The process of decanting, defined as pouring liquid into another vessel, is easy to understand in theory. In practice, it raises some questions. When are we supposed to decant wine? What wines are we supposed to decant? Does decanting wine really make a difference in taste?

When and why we decant wine depends on several factors. In general, experts agree that we decant for two reasons: to oxygenate, or “open up” a wine; or to separate a wine, particularly wine aged 20 years or older, from any accumulated sediment in the bottle.

Whether you’re a lifelong wine drinker or newbie, decanting is easy to learn and can enhance the experience of the wine you drink. So what are the biggest mistakes you could make while decanting? Here, seven wine experts from sommeliers to vintners weigh in.

1. Decanting All Red Wines Simply Because They Are Red

One of the biggest mistakes you can make is decanting reds because they are red. While many experts agree that a lot of red wines can benefit from decanting, it’s not a matter of red versus white.

“Decanting is done to prepare the wine’s state to the liking of the [drinker],” says Michael Kennedy, founder and vintner of Component Wine Company and Vin Fraîche. In other words, the point is “to make the wine more enjoyable,” Kennedy says.

A good rule of thumb for decanting red wines is if the red is young (less than 10 years old) or on the opposite side of the spectrum with a lot of age (over 30 years). “[Young wines] become wildly expressive with air, and move out of their fruit-forward frontward nose, [while] red wines with a lot of age typically need to be decanted solely to remove the wine from sediment buildup” Kennedy says.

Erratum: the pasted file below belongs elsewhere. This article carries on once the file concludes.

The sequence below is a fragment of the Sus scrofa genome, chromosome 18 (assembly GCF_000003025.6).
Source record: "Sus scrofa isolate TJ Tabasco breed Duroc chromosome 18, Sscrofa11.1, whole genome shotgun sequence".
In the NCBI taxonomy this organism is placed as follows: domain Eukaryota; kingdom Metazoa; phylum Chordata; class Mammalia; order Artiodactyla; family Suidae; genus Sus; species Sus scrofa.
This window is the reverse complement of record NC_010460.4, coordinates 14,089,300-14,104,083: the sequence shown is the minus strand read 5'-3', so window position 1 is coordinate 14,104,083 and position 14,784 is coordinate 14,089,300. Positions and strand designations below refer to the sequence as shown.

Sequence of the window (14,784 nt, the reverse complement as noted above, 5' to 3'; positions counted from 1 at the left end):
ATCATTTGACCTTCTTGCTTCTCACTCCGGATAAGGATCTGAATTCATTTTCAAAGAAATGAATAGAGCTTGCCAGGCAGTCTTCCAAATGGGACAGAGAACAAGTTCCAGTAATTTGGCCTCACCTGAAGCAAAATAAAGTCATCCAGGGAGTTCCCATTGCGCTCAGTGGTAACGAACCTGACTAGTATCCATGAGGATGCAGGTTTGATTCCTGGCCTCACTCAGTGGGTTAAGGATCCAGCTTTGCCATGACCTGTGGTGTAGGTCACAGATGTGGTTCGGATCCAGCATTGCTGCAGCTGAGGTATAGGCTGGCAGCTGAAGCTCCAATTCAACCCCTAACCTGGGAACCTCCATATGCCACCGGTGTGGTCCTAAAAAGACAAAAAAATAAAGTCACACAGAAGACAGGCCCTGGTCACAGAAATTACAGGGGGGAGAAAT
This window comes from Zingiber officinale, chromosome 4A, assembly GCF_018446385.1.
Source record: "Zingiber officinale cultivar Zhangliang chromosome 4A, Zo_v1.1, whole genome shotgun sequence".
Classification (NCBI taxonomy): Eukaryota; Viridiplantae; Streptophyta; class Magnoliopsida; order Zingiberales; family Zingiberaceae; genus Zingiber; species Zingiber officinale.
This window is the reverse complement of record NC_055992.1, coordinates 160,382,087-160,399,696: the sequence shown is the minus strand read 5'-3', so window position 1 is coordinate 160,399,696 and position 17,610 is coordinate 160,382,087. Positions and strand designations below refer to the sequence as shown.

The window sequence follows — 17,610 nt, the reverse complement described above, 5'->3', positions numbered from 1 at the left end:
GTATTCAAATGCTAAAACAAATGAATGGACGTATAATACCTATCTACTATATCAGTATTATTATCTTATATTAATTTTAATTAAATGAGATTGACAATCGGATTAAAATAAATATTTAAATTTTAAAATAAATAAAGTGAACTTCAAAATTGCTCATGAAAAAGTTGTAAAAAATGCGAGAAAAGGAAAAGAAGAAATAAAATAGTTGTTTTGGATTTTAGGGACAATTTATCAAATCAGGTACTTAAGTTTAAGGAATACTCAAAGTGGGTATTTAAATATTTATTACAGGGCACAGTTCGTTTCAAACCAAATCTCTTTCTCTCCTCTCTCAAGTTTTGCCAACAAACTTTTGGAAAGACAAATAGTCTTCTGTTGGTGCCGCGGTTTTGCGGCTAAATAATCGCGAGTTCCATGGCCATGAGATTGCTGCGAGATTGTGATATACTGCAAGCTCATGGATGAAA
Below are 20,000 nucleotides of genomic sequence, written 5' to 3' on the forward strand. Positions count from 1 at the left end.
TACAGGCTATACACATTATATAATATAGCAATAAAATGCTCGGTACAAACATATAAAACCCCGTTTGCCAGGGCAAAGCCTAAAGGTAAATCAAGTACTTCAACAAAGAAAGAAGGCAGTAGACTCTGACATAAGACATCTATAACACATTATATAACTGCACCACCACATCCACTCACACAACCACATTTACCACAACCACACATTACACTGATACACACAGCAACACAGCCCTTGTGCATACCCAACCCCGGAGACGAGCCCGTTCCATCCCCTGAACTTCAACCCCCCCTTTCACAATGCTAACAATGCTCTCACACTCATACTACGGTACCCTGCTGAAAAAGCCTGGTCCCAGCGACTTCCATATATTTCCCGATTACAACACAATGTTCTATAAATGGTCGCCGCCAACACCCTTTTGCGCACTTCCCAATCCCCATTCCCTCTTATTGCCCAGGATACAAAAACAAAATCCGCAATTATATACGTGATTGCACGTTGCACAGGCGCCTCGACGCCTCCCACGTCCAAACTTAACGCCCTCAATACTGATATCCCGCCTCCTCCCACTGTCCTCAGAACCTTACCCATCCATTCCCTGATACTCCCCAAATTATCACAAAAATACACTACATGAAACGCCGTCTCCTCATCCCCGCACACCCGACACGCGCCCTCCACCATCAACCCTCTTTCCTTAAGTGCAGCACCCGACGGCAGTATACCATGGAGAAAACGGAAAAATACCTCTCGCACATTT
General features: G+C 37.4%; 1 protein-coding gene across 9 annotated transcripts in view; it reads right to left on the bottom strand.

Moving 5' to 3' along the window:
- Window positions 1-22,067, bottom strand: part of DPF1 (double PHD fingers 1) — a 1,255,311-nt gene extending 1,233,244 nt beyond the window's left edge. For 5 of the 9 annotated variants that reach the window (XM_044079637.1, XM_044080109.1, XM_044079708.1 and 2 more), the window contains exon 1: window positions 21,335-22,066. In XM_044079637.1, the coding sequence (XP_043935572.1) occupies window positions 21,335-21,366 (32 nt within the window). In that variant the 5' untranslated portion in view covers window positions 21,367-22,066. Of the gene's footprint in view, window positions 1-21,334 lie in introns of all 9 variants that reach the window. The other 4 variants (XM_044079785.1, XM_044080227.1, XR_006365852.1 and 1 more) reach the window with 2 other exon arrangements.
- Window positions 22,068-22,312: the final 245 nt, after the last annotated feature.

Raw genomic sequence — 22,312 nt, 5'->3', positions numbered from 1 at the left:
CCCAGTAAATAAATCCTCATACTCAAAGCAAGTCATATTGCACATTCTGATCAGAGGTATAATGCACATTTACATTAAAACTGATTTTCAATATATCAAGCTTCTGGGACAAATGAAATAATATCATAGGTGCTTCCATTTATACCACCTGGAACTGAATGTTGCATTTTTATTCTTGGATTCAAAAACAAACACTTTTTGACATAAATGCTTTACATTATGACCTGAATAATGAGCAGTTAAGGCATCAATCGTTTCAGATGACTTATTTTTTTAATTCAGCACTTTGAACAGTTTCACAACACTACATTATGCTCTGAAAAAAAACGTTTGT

A note on sediment: “Decanting is used when the aroma of a wine seems ‘closed’ or when a wine has thrown sediment in the bottom of the bottle,” says Dave Guffy, director of winemaking for The Hess Collection in Napa, Calif. “Sediment can result from unfiltered wines or through tartrate formation when a wine is stored in colder temperatures or in long-term storage.”

2. Thinking White Wines Shouldn’t Be Decanted

White wines can, and should, be considered when decanting. “White wines can benefit from decanting, too. Age-worthy white Burgundy as well as many of the western Sonoma Coast Chardonnays I’ve enjoyed benefit from a 30 minute decant when they are in their youth,” says Ashley Hepworth, winemaker at Joseph Phelps Vineyards. “I think at the end of the day, decanting is a personal preference, so if you think you want to decant it, then do so.”

One of the worst decanting mistakes you can make is not decanting good white wine

3. Never Decanting Champagne or Sparkling Wine

“The big mistake in not decanting wine, and it’s entirely too common, is not decanting great sparkling wine,” says Ryan Stotz of JP Bourgeois, a French and Spanish wine importer based in Asheville, N.C. While the bubbles could (and probably will) diminish, sparkling wines can benefit from “opening up” and may be more expressive that way.

In particular, certain sparkling wines and white wines are almost made to be decanted. “An increasingly popular style known as reductive winemaking is creating more of a need than ever to decant white and sparkling wines,” says Kennedy of Component Wine. “Basically, these wines were made without much oxygen in the winemaking process and when opened they often have flinty, sulphur, and egg smells. With some time in a decanter it ‘blows off’ and makes for stunningly precise wines.”